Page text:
Directed energy techniques, such as ultrasonic welding are known in the art for permanently joining materials such as polymers without consideration for later separation.
Galas, U.S. Pat. No. 5,759,318, describes an apparatus and method that includes the use of ultrasonic energy for releasably fixing assembled sections of a lens molding assembly using a ultrasonically produced annulus of fusion completely circumscribing the contact lens forming material contained between the assembled sections.
More effective, more reliable methods and systems for manufacturing lenses, for example filling and coupling mold sections during manufacturing of contact lenses, are needed.
The present systems and methods are directed to filling individual contact lens mold sections with a contact lens precursor material, for example, a light initiated polymerizable composition, closing the filled mold sections with another mating mold section, and causing the assembled mold sections to become fused together such that the filled and assembled mold sections remain fixed during one or more downstream contact lens manufacturing steps.
The systems and methods are suitable for automated manufacture of contact lenses, such as silicone hydrogel contact lenses, including daily wear and extended or continuous wear lenses. For example, the present systems can fill contact lens mold sections using an assembly including a removable, replaceable UV blocking reservoir that holds a relatively large amount of contact lens precursor materials, and a dispense mechanism directly connected to the reservoir that holds a relatively smaller amount of the contact lens precursor materials. The reservoir may be the barrel of a syringe. A diaphragm valve may be operably located between the reservoir and the dispense assembly. The dispense mechanism includes a dispense tip. A conveyor is provided for passing unfilled mold sections beneath the dispense mechanism. A stepper motor may be used to cause the dispense mechanism to automatically dispense a substantially precise and accurate amount of precursor composition from a dispense tip into each desired lens cup that passed beneath the dispense tip. When the dispense apparatus is empty, a valve is opened between the reservoir and dispense mechanism connected thereto to refill the dispense mechanism. When the reservoir itself becomes empty, the reservoir can be easily and quickly replaced by a filled reservoir.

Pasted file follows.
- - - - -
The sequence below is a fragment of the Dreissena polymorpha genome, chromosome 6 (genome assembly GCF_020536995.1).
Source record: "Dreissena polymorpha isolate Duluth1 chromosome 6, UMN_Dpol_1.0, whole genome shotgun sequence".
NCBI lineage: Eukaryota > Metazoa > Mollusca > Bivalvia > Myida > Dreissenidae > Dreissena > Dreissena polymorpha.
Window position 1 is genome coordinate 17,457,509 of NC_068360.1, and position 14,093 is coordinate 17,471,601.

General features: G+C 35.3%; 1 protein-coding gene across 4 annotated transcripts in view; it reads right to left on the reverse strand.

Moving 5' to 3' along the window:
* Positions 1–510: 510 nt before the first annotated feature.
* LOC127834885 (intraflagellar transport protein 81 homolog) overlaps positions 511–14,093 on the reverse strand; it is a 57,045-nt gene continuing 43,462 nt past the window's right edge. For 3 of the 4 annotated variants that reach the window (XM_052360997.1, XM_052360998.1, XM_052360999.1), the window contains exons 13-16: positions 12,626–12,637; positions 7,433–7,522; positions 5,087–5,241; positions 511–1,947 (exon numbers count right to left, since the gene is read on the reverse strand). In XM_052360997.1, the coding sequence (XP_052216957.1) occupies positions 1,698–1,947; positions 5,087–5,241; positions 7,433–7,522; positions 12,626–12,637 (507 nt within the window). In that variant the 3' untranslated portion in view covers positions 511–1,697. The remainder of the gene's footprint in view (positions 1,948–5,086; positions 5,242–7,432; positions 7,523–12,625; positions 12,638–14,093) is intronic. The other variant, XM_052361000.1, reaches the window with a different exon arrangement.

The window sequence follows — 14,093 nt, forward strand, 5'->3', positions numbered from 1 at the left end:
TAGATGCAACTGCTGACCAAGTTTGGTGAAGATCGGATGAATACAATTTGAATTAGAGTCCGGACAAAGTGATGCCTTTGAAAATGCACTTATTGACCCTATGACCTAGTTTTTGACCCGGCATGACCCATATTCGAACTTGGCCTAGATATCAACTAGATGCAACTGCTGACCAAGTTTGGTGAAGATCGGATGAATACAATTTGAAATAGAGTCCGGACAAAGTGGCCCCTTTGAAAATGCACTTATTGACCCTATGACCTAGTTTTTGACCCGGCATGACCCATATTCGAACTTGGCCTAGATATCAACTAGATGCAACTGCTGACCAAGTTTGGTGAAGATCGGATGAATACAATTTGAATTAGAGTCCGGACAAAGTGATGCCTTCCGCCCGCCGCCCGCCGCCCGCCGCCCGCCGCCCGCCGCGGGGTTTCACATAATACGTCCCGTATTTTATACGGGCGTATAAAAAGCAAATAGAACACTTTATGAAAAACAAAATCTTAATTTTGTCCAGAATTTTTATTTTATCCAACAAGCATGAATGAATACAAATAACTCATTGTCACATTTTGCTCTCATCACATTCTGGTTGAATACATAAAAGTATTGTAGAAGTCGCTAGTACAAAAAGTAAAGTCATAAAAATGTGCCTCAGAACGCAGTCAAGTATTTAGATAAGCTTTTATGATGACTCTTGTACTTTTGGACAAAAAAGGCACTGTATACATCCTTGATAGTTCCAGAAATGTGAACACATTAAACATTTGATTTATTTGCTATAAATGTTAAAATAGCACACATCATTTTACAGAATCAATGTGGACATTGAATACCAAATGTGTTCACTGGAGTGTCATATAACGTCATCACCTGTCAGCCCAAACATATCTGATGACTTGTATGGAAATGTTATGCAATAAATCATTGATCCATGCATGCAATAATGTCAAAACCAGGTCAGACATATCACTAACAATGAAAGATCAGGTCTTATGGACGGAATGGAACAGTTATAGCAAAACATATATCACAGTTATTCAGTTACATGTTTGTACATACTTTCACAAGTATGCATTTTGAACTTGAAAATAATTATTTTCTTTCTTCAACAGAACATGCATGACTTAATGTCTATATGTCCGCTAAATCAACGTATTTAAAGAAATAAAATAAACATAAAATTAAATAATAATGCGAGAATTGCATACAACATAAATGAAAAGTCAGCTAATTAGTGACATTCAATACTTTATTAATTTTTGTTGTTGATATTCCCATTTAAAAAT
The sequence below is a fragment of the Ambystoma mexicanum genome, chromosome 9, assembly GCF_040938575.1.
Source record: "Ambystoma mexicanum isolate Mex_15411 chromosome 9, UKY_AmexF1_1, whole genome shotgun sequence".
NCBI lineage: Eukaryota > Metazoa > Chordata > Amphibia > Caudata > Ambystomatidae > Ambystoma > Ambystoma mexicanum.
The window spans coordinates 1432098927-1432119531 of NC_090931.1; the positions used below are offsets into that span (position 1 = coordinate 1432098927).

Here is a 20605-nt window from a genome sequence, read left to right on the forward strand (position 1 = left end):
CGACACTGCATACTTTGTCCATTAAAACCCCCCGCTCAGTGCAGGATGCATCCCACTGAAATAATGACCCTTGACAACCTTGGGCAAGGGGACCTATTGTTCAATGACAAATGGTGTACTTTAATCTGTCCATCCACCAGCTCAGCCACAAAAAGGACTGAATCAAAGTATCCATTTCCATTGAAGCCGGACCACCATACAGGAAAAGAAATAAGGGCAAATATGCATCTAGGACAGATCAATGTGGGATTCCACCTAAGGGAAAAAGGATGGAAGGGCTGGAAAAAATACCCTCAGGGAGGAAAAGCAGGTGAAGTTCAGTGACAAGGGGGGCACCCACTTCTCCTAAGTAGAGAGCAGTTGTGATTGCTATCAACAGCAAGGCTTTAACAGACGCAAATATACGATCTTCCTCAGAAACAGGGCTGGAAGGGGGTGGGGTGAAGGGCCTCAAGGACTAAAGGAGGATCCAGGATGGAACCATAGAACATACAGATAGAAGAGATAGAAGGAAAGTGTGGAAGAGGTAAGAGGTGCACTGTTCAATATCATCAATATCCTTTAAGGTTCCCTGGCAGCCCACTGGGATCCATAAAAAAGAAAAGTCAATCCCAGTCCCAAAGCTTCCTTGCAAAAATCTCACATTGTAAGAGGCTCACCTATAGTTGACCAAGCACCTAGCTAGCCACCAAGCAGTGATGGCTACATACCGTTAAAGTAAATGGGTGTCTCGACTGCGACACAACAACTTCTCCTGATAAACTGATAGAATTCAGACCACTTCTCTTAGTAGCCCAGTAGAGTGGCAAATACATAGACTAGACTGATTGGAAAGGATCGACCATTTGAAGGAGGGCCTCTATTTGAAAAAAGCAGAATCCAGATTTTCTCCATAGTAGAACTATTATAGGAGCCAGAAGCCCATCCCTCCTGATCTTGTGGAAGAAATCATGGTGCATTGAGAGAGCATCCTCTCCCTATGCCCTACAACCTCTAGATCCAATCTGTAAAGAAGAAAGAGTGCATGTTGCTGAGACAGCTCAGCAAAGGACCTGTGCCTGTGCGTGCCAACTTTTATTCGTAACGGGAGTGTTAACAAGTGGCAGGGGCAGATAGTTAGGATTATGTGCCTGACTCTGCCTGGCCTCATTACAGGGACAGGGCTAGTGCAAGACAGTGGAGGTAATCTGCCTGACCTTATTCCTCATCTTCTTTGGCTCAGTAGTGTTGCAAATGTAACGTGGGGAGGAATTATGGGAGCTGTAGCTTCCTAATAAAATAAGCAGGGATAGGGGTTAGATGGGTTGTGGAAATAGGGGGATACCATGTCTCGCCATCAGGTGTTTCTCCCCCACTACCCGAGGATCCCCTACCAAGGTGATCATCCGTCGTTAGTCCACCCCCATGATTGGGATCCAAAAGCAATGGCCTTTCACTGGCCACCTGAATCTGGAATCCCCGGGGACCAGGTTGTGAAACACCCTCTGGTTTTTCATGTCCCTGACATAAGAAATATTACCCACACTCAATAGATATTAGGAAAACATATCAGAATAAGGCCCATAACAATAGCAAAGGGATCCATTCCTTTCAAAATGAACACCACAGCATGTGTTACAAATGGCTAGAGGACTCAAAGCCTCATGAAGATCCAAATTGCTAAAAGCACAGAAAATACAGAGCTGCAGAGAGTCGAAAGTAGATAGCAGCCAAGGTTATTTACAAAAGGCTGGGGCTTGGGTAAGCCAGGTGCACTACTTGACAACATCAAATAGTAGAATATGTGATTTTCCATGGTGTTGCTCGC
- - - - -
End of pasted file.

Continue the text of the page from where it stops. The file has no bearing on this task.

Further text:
Accordingly, in a broad aspect of the invention, methods and systems for making lenses, for example silicone hydrogel lenses, such as contact lenses, are provided.
In accordance with various aspects of the present invention, lens shaped cavities of contact lens mold sections are filled with polymerizable materials, the filled mold sections are assembled with mating contact lens mold sections, and the assembled mold sections are secured together to form a mold assembly. In certain embodiments, the mold sections are fused or welded together using vibrational energy, such as ultrasonic energy to form a non-annular or non-continuous circumferential welding site around the polymerizable material. In other embodiments in which non-ultrasonic methods and devices are used to form mold assemblies, the mold sections can be coupled together in a continuous annular ring.
The contact lens mold sections each comprise a lens shaped portion or surface(s) and a flange region circumscribing the lens shaped portion or surface(s). For example, a mold assembly for forming a contact lens may comprise first and second mold sections, wherein the first mold section includes a generally concave lens shaped surface defining an anterior surface of a contact lens, and the other of the mold sections includes a generally convex lens shaped surface defining a posterior surface of a contact lens. When coupled together, the first and second mold sections form a lens-shaped cavity between the lens shaped surface of the first mold section and the lens shaped surface of the other mold section, and one or more regions where surfaces of the flanges of the assembled mold sections are in contact with one another. In accordance with an embodiment of the invention, first and second mold sections are provided which, when coupled together, form non-circumferential contact regions along the flanges and one or more gaps separating the non-circumferential contact regions.
In an especially advantageous embodiment of the invention, at least one of, preferably both of, the first and second mold sections are “universal” mold sections. In other words, each of the first mold section and the second mold section may be substantially identical, such as having less than about a 5% difference in weight or radius, or other property to one another. In this embodiment, the mold sections each includes both a first lens shaped surface defining an anterior surface of a contact lens and a substantially opposing second lens shaped surface defining a posterior surface of a contact lens.